In any application that uses antibodies for signal detection (e.g., Western blotting, ELISA, immunohistochemistry, or FACS), there are two approaches to antibody labeling: direct and indirect labeling. Standard Western blotting uses indirect labeling because you use a primary antibody to detect the target antigen, followed by a secondary antibody to which a detection molecule is attached.
In some situations, it may be better to skip the secondary antibody and all associated steps and directly label your primary antibody. Cases that cry out for direct primary antibody labeling include:
- There is unspecific binding of secondary antibody
- You are using non-standard organism primary antibodies – in this case it may be difficult to find good secondary antibodies
- When multiplexing with antibodies that originate from the same species
- When you need to shorten the experimental time by eliminating secondary antibody incubation and associated washing steps
You may label your chosen antibody not only with fluorescent dyes but also with fluorescent proteins, enzymes, and colored particles. All of these are usually attached via a terminal lysine group, so you need to avoid amine-containing buffers (for example, Tris) and molecules throughout all steps. Otherwise, you will mostly label your buffer molecules! You should also avoid the common buffer preservative sodium azide as it will interfere with the labeling reaction.
The antibody for labeling should be at a concentration not less than 0.5 mg/ml and >90% pure. The less interfering proteins and amino-group containing molecules you have in your antibody preparation, the more efficient the labeling reaction will be. But even if your antibody is swimming in glycine and BSA, you can always remove interfering substances by dialysis. You can also improve the purity of your antibody by passing it through an A-protein column or you can even prepare your own affinity purification column with a suitable antigen.
Main In-House Antibody Labeling Methods
1. NHS (Succinimidyl) Ester Method
This method is useful for the conjugation of antibodies with widely available fluorescent dyes such as rhodamine derivatives. It is typically performed in a phosphate buffer with subsequent on-column separation from the unlabeled dye. The main disadvantage is that the esters are unstable because they are moisture-sensitive. The labeled antibody should be used immediately after the end of the reaction.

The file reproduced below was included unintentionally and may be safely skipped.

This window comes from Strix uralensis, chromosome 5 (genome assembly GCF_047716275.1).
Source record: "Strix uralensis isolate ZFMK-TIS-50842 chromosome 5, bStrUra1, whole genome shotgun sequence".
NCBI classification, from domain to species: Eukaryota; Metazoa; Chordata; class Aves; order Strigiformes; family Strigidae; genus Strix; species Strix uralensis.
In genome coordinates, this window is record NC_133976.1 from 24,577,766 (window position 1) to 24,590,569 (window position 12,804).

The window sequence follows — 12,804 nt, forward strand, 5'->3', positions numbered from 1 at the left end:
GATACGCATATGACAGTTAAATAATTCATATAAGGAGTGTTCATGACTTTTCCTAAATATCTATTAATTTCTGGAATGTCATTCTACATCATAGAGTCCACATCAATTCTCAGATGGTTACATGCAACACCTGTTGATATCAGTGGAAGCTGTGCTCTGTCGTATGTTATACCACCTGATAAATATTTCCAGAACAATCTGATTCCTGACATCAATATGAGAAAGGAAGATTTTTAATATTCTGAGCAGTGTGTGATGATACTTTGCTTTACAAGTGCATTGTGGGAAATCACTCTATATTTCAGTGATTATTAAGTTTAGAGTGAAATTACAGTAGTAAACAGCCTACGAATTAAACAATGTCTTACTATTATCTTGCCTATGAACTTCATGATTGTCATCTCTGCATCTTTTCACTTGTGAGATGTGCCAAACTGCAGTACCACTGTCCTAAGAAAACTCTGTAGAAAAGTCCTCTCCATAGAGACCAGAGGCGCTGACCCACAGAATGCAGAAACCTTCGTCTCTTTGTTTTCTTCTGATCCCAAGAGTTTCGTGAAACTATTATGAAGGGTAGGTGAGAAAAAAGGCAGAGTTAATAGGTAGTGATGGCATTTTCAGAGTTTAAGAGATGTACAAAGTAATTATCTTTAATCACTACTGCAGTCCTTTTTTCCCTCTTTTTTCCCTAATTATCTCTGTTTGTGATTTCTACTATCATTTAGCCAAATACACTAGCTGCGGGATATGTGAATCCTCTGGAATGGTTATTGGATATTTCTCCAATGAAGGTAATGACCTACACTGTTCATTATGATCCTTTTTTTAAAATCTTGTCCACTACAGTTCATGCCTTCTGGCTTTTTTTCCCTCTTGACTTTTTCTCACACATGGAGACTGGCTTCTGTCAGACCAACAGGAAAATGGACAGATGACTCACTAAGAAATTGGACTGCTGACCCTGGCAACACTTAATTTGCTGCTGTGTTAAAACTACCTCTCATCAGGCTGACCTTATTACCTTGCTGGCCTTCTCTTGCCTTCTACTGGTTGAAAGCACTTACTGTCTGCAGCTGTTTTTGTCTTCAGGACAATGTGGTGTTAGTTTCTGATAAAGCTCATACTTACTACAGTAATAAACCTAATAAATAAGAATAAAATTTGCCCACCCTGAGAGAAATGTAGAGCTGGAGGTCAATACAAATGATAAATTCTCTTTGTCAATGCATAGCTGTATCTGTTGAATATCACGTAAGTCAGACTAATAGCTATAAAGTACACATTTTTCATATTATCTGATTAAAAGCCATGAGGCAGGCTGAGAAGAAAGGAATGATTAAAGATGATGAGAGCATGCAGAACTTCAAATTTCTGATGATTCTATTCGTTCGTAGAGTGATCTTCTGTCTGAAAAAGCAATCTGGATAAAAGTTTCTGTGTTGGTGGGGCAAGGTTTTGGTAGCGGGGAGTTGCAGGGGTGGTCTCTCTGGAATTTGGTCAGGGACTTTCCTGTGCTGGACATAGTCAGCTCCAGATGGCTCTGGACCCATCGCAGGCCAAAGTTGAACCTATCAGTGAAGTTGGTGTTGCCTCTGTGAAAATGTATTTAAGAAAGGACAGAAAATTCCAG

2. Isothiocyanate Method
You may used this method to make fluorescein isothiocyanate (FITC), which is very popular in the preparation of fluorescent proteins and antibodies. If you’ve worked with fluorescent microscopy, you’ve dealt with FITC. Isothiocyanate analogues of different standard dyes are also available.
Isothiocyanate is more stable than NHS but it is harder to make and your labeling reaction will likely be less efficient with this method. As with NHS, the excess dye should be removed after the reaction by chromatography.
3. Carbodiimide Method
Carbodiimide-derived compounds convert carboxyl groups on proteins into reactive intermediates that can react with lysines. The high reactivity of carbodiimides means that they can be used to label antibodies with relatively inert materials such as magnetic or gold particles. The most commonly used carbodiimide is EDC. NHS is sometimes added to the reaction to aid the formation of relatively stable intermediates.
The method is simple, but similarly to NHS, EDS is hygroscopic, so you will need to use your antibody immediately after labeling.
4. Two-Tag Method
Here, you label your antibody with another protein that serves as a catalyst, for example HRP or alkaline phosphatase. As both of the molecules contain numerous amino-groups, direct cross-linking (as with the NHS method) would lead to polymers of the same molecule. Therefore, you would perform the linking in two separate steps. You cross-link the antibody to molecule X and the catalyst to molecule Y. You need to choose X and Y carefully because they should interact to form the conjugate. For example, you could choose maleimide as X and a thiol as Y.
While the resulting conjugate will more stable that what you obtain with the NHS method, this method will require three times as much work; separate labeling and purification steps for the antibody, catalyst, and the conjugating reaction. The good news is that you can buy pre-labeled catalytic molecule and then label your antibody accordingly.
5. Periodate Method
This method is useful for generation specific HRP-antibody conjugates. Periodate activates HRP by creating aldehyde molecules that interact with lysine residues. The HRP itself has only a few lysine residues, so enzyme polymerization is not a significant concern. The bonds between HRP and the antibody are reversible unless stabilized by adding sodium cyanohydride.
That was my run down of the top home-made antibody labeling methods. There are a lot of commercial kits on the market with similar underlying chemistry that may make your life much easier. If your lab has the money.
Do you have another antibody labeling method that you’d like to share with us? Get in touch by writing in the comments section.
Meyer JP, Adumeau P, Lewis JS, Zeglis BM. Click Chemistry and Radiochemistry: The First 10 Years. Bioconjug Chem. (2016) 27(12):2791-2807. doi: 10.1021/acs.bioconjchem.6b00561. Epub 2016 Nov 22.